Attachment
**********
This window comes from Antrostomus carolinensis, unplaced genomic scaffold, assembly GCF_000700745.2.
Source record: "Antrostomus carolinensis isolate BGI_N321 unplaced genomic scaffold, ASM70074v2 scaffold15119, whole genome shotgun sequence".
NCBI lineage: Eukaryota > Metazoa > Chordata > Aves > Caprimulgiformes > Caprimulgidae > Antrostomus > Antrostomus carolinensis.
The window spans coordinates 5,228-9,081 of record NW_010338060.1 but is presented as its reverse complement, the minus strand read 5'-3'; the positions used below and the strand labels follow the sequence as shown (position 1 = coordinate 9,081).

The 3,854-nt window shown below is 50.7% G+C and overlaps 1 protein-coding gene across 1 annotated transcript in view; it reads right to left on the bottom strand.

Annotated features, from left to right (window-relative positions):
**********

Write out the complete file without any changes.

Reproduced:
This window comes from Antrostomus carolinensis, unplaced genomic scaffold, assembly GCF_000700745.2.
Source record: "Antrostomus carolinensis isolate BGI_N321 unplaced genomic scaffold, ASM70074v2 scaffold15119, whole genome shotgun sequence".
NCBI lineage: Eukaryota > Metazoa > Chordata > Aves > Caprimulgiformes > Caprimulgidae > Antrostomus > Antrostomus carolinensis.
The window spans coordinates 5,228-9,081 of record NW_010338060.1 but is presented as its reverse complement, the minus strand read 5'-3'; the positions used below and the strand labels follow the sequence as shown (position 1 = coordinate 9,081).

The 3,854-nt window shown below is 50.7% G+C and overlaps 1 protein-coding gene across 1 annotated transcript in view; it reads right to left on the bottom strand.

Annotated features, from left to right (window-relative positions):